Christmas is one of the most important celebrations of the Christian faith – and for good reason: it celebrates Christ’s birth on earth, a critical moment in the story of divine redemption. For many of us, the familiarity of the Nativity story can make us lose sight of its profundity. Yet year after year, we should never cease to be awed by the miracle and beauty of the incarnation. As we approach the Nativity, Monsignor Rossi discusses the importance of the Nativity, Mary’s role, and how we can view it through fresh eyes.
As members of the Catholic Faith, how can we best prepare our hearts for Christmas?
We can prepare for Christmas in the same way that we should prepare for every event in life: through prayer. Prayer, Pope Francis reminds us, “makes us attuned to the Lord.” In addition, the saints remind us that with everything we do, prayer should be part of the beginning, middle, and end of our undertaking, so that what we do is God-centered and not self-centered.
Traditionally, the Advent Season is a time of many Church events in preparation for Christmas, but this year, with the coronavirus pandemic, Church gatherings are limited, and many people are isolated. More than ever, our own life of prayer in preparation for Christmas needs to be heightened this year.
Among the many prayers one can offer is the Rosary, the great Marian prayer that leads us more deeply into the life of Our Lady and Our Lord. Spending time in Scripture is another practice that opens us to God’s Word, God’s presence, and God’s activity throughout salvation history, equipping us in our faith.
How can we view the significance of the Nativity with fresh eyes this year?
The coronavirus pandemic has forced all of us to look at life in general with fresh eyes. If this year has taught us nothing else, it has been that life is precious, fragile, fleeting, and needs to be cared for, respected and protected.
The first Christmas was celebrated in less-than-ideal surroundings. Mary and Joseph welcomed their Son into a world that was torn and in need of healing. Christmas 2020 should remind us that we are not much different than the Holy Family and that like the Holy Family, we need to take care of each other.
How can we reflect on the importance of Mary in the Christmas story? What is the significance of her role?
The Blessed Mother is central to the Christmas story as she is the one who gave birth to the Savior of the World. Throughout her life, Mary placed herself in God’s hands and at God’s service. The recorded words of Our Lady are rather limited, but the words we have are extremely significant: “I am the handmaid of the Lord. Be it done to me according to your word.” Mary’s Fiat, her “yes” to God, should serve as a model for each of us in life.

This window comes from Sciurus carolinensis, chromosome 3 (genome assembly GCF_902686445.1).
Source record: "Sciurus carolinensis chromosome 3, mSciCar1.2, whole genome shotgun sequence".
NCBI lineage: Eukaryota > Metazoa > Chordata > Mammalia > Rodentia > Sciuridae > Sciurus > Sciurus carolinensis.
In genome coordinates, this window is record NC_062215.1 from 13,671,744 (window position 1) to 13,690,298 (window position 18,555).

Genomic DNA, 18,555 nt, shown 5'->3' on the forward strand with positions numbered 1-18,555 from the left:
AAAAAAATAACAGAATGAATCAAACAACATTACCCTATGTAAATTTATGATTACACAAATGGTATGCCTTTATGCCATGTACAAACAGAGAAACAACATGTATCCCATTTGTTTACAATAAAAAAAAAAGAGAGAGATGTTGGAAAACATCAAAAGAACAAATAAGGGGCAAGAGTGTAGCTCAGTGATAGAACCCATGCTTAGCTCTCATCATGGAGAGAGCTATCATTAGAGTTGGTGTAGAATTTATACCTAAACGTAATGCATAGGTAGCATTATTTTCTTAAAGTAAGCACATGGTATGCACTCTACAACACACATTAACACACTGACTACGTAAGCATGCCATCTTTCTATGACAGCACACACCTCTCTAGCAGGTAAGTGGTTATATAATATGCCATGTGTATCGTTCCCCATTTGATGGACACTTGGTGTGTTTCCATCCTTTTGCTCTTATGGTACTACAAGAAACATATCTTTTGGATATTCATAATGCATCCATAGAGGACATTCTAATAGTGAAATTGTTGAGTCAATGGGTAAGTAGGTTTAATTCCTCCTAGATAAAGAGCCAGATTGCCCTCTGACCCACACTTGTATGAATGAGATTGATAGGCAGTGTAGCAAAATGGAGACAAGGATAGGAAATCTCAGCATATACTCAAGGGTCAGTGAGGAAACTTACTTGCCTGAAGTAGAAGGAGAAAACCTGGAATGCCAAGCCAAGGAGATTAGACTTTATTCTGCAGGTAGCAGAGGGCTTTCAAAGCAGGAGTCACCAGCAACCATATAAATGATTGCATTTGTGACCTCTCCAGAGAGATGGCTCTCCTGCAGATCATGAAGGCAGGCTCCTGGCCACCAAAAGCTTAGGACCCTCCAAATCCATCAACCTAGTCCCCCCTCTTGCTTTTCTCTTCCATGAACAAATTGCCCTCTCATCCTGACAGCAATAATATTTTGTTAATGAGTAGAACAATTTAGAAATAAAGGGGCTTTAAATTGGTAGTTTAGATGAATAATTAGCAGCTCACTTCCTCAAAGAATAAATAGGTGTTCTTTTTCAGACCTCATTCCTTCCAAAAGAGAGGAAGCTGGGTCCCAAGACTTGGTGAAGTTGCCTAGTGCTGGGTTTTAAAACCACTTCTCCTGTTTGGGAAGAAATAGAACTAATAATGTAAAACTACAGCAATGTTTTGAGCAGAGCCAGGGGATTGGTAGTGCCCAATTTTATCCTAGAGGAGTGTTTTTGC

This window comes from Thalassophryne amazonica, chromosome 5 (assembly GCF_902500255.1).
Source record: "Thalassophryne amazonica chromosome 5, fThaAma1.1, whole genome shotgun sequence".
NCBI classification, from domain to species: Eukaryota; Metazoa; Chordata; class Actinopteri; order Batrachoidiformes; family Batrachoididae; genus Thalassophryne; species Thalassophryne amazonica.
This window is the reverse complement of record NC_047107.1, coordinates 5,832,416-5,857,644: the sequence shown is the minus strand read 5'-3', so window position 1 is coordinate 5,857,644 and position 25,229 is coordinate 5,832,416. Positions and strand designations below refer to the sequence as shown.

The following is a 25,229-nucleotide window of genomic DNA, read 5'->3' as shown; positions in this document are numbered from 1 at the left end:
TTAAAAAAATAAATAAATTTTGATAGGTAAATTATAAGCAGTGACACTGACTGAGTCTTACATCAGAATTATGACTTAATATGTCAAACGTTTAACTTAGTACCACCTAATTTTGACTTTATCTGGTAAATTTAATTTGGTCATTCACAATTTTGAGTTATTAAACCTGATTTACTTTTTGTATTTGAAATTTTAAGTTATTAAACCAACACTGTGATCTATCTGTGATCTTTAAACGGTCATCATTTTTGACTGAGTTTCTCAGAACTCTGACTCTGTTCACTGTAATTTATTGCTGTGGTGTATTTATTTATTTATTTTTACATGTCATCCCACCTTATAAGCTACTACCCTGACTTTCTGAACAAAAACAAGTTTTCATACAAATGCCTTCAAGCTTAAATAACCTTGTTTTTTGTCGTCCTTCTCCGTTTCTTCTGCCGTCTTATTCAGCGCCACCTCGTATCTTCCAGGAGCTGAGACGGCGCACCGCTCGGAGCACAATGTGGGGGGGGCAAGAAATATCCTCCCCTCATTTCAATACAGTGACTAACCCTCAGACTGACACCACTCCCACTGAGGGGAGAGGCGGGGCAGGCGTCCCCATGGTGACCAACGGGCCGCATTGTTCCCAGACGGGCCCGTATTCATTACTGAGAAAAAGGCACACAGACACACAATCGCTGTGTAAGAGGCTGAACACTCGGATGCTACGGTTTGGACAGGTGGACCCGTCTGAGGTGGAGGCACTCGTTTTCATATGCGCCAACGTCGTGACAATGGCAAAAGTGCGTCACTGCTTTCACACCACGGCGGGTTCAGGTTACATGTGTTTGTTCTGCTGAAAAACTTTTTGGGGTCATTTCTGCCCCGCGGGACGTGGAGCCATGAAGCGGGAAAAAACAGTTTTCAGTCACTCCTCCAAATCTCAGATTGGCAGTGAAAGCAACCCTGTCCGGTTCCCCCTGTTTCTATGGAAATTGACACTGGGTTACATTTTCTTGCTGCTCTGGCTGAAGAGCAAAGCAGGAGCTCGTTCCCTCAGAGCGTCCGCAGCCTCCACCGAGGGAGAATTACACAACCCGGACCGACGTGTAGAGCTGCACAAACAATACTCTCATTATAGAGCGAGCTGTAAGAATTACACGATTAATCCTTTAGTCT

What are some of the ways that the Christmas story has been meaningful in your life?
I remain amazed that in the Nativity of Jesus, God chose to become one of us, a tangible human being. With the Nativity, we now can physically see God, see how God acts, and hear how God speaks. God is no longer “otherworldly” but also of this world!
How can we experience the joy of Christmas amidst the busyness of the season?
Yet another silver lining of the pandemic is that this Christmas will probably be less busy than others, and so folks will hopefully focus more on the real “reason for the season” as the slogan goes, the Birth of Jesus. It’s easier to concentrate on what matters when there are fewer trappings to distract us!
How do we see the Trinity at work in the Christmas story?
The message of Christmas is that God, the first person of the Blessed Trinity, is with us in Jesus, the second person of the Blessed Trinity, whom we refer to as God the Son. As we pray in the Creed, Jesus is “consubstantial” with God the Father and through the power of the third person of the Blessed Trinity, God the Holy Spirit, “was incarnate of the Virgin Mary, and became man.”
How does the Incarnation play into God’s greater plan for our salvation?
Saint Augustine addresses this question in his discourse on Psalm 109 when he states that God “wanted, through his Son, to show us and give us the way he would lead us to the goal he has promised. It was not enough for God to make his Son our guide to the way; he made him the way itself, that you might travel with him as leader, and by him as the way. Therefore, the only Son of God was to come among men, to take the nature of men, and in this nature to be born as a man.”
In addition, the Catechism of the Catholic Church provides insight in articles 457-460, where the Catechism teaches that the Incarnation took place, “in order to save us by reconciling us with God…so that we might know God’s love… to be our model of holiness…(and) to make us partakers of the divine nature.”